Once the slices were completed it was time to go through approval and revision stages.
I've also created a couple of pages as an example to show stakeholders on how a finished page is supposed to look like.
The approval marked the end of the design phase. Next step was the content modelling phase, which is another Prismic term for data modelling within the platform.
Content modelling within Prismic
The Prismic interface and mental models are pretty straightforward and probably one of the easiest Content Management Systems to use.
I have setup the base pages following the site structure, and then proceeded onto creating the "slices"
I have added certain limitations depending on which slices should or should not be included in a specific page type, as well as added limitations around the design itself, to keep the design consistent in all possible scenarios.
Once that was completed, I have filled all the content from the previous website version and proceeded to document the work on Loom.
Once this was all complete, the designs and the content model was handed over to the developer.
The website looks slick, but more importantly thanks to the simplified workflow and to the ability given to the marketing team to make changes on the go, create new pages on a whiff, the speed of execution has drastically increased from 1 week of work to create one page, to a couple of hours at worst.
Creating a design system from scratch
A good component library and design system are fundamental to improve speed of execution allow teams to iterate through ideas and hypotheses much faster compared to the classic workflow where UX and UI are separate.
The first requirement upon joining Rosetta.ai was to create a component library / design system to allow for easier prototyping in design.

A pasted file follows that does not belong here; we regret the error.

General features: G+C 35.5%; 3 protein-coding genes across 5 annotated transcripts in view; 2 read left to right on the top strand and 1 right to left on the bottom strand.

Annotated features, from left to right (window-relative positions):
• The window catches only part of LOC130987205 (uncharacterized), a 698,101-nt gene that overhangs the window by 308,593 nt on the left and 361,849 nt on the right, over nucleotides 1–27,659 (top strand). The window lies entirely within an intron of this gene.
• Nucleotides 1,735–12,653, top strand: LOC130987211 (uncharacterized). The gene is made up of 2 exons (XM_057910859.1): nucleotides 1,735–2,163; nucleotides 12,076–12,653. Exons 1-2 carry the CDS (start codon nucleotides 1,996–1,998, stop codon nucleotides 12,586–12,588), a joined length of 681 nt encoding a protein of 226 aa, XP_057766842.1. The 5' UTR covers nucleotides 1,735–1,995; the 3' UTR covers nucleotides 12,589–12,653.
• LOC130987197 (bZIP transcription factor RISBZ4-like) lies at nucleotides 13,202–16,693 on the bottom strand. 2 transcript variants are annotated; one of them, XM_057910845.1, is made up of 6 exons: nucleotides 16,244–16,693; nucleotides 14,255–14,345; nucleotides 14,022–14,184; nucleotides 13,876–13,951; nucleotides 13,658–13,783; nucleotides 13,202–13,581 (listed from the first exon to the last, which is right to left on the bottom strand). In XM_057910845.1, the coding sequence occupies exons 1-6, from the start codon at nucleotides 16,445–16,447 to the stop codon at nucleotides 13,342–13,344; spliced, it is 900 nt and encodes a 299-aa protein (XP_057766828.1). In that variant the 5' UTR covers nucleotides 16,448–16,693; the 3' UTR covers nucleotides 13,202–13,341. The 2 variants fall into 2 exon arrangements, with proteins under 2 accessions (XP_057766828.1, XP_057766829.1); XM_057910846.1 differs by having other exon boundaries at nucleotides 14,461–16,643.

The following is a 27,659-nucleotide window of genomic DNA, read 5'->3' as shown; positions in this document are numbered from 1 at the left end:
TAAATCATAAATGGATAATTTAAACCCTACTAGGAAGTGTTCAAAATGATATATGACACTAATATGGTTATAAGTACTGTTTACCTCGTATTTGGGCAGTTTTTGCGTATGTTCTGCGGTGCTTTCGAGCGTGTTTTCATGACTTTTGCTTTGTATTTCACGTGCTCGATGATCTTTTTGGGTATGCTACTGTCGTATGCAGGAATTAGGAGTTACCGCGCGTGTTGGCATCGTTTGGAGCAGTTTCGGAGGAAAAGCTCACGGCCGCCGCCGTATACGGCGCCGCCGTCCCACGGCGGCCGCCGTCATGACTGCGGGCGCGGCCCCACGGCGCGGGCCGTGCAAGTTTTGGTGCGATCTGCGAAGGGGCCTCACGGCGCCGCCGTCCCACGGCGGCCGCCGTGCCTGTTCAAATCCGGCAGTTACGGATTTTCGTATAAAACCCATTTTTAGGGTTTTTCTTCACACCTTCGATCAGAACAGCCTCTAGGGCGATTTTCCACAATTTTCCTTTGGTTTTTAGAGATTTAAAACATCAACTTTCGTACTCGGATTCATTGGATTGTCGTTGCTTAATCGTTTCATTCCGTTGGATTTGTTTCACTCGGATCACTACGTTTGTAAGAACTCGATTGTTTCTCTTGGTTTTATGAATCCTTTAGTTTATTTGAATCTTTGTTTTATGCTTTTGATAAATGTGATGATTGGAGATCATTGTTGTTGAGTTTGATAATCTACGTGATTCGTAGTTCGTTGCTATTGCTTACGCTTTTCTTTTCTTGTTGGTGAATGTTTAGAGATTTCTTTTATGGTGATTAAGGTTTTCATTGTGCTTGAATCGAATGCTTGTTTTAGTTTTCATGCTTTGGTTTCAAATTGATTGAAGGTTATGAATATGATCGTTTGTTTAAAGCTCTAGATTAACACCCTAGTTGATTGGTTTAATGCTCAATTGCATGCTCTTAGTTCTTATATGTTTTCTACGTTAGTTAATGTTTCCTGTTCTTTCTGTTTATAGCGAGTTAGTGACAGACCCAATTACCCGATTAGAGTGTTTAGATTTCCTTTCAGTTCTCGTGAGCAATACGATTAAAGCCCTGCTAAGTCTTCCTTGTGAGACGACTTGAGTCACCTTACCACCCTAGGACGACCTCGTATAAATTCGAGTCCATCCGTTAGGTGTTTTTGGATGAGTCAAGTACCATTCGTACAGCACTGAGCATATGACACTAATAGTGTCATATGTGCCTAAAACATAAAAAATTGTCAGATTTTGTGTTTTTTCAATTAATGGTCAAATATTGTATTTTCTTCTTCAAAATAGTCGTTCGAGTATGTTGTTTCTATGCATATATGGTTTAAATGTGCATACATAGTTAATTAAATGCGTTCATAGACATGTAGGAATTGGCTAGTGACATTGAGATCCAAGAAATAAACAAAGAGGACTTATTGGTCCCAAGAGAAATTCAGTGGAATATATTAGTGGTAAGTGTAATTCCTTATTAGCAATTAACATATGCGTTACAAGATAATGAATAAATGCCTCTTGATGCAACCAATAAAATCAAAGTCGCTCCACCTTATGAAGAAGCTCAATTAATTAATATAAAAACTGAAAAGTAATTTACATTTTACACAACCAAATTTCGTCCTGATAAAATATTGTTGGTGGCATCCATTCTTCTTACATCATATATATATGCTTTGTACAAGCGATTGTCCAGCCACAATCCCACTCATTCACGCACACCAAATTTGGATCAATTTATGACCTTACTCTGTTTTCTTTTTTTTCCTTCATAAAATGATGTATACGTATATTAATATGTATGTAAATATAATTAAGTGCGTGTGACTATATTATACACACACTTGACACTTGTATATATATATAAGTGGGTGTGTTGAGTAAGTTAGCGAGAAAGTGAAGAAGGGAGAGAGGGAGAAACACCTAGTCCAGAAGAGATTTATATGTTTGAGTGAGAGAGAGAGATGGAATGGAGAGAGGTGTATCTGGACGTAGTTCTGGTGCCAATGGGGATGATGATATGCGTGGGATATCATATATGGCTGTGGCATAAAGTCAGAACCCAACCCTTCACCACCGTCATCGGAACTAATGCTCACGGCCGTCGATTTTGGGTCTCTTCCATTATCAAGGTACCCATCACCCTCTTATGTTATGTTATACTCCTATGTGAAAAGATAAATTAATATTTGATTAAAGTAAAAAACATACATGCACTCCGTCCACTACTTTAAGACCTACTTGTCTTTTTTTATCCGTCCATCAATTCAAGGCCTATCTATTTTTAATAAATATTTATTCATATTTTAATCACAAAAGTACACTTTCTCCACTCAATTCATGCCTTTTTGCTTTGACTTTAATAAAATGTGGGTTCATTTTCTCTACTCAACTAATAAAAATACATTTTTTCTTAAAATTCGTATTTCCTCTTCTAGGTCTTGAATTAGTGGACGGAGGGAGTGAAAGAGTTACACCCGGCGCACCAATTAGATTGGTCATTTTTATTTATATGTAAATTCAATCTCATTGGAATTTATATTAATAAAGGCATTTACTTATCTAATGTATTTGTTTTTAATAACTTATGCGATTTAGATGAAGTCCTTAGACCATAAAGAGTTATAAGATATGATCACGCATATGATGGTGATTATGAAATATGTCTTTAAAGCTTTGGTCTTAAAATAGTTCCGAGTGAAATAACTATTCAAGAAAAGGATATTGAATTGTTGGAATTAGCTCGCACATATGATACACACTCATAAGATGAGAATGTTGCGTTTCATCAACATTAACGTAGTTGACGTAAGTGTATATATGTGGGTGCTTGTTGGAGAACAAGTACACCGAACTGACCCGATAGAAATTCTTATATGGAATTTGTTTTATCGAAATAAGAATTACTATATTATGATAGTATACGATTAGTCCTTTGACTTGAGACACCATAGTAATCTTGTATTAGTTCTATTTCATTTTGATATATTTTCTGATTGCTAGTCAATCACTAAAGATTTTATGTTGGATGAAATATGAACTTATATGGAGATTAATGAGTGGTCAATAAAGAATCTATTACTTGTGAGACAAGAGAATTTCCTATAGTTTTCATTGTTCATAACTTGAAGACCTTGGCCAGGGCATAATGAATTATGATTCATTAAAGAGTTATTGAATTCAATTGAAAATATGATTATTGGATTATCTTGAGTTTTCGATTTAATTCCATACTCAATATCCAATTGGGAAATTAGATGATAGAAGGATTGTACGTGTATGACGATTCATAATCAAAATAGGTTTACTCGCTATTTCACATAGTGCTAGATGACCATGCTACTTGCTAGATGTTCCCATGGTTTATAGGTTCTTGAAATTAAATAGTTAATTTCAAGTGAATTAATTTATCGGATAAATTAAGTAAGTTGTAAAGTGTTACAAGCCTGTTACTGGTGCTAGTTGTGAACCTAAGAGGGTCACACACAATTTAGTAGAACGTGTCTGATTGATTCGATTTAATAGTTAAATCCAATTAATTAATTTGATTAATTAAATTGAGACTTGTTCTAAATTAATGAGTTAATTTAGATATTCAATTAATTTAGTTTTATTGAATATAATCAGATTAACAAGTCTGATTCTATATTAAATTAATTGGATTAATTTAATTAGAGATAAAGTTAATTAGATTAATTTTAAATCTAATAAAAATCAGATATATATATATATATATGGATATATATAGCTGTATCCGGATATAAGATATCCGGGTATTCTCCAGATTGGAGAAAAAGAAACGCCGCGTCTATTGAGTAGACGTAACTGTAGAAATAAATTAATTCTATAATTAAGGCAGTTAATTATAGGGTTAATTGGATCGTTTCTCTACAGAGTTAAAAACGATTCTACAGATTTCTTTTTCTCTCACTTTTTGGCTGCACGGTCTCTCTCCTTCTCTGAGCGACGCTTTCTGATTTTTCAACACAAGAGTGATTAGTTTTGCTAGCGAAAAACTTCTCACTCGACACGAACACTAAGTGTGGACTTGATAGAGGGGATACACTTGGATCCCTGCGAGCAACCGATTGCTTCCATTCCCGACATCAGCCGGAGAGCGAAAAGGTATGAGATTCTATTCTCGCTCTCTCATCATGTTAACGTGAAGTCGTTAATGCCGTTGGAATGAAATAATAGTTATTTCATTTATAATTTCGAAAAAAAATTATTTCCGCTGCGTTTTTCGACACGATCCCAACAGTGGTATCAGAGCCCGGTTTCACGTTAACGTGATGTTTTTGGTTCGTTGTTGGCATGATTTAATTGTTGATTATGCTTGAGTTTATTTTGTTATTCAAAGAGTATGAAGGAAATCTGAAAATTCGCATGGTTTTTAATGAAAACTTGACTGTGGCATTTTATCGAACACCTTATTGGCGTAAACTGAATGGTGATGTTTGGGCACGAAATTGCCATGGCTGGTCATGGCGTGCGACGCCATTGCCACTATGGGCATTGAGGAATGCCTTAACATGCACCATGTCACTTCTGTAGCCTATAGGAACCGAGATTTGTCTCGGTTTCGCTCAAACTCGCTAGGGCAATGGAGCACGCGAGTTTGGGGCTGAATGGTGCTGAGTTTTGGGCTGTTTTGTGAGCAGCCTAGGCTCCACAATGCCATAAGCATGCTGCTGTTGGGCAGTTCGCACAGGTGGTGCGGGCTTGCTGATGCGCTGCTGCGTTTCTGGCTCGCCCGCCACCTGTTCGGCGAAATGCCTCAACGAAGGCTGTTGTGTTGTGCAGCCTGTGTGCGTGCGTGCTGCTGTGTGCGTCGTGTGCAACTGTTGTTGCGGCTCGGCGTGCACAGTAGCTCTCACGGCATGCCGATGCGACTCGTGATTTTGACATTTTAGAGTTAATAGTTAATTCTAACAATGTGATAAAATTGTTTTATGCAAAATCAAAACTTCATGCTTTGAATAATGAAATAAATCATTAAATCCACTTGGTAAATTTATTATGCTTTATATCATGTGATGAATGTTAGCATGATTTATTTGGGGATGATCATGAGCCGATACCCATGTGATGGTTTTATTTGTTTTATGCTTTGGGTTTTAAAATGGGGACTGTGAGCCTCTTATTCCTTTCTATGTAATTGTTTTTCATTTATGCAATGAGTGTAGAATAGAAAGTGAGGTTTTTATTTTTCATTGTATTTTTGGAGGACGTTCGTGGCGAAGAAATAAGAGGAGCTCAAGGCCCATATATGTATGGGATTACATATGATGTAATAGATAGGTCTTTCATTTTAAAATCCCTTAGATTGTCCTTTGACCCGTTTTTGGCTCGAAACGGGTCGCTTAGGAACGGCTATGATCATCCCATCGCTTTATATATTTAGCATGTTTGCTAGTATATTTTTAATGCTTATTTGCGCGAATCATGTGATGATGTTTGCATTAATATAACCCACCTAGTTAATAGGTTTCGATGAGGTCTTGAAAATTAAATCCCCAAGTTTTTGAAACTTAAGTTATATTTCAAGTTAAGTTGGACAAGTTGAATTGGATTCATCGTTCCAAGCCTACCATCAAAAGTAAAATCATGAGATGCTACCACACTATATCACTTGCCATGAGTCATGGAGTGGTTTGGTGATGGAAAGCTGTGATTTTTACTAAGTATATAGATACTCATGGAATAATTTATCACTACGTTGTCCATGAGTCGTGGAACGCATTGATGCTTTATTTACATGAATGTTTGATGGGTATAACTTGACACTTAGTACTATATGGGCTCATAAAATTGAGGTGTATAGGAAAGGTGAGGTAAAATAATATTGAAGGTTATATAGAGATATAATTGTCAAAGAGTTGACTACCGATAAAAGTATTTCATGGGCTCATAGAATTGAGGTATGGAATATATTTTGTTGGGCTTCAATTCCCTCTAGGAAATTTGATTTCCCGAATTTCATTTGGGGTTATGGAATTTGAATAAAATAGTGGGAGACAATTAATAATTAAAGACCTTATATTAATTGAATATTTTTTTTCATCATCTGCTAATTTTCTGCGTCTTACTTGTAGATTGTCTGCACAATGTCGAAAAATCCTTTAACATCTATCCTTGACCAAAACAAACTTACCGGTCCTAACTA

A good component library and design system are fundamental to improve speed of execution and allow teams to iterate through ideas and hypotheses much faster compared to the classic workflow where UX and UI are separate.
UX designers can now build up wireframes with existing components while UI designers only work on maintaining the system and managing handover with developers.
The first step is to take an existing base library whose look and feel is closer to our brand.
The development team has been using ChakraUI in development so we took that as a base and started building on top.
You may ask, why not just use ChakraUI then? Well, those libraries are extensive and decently thorough but they are also fixed and harder to personalise down the line. While the styling of the components can be changed it requires work on top of these components which will create bloated code and will likely decrease productivity, therefore going against one of the main principles of building a design system: speed of execution.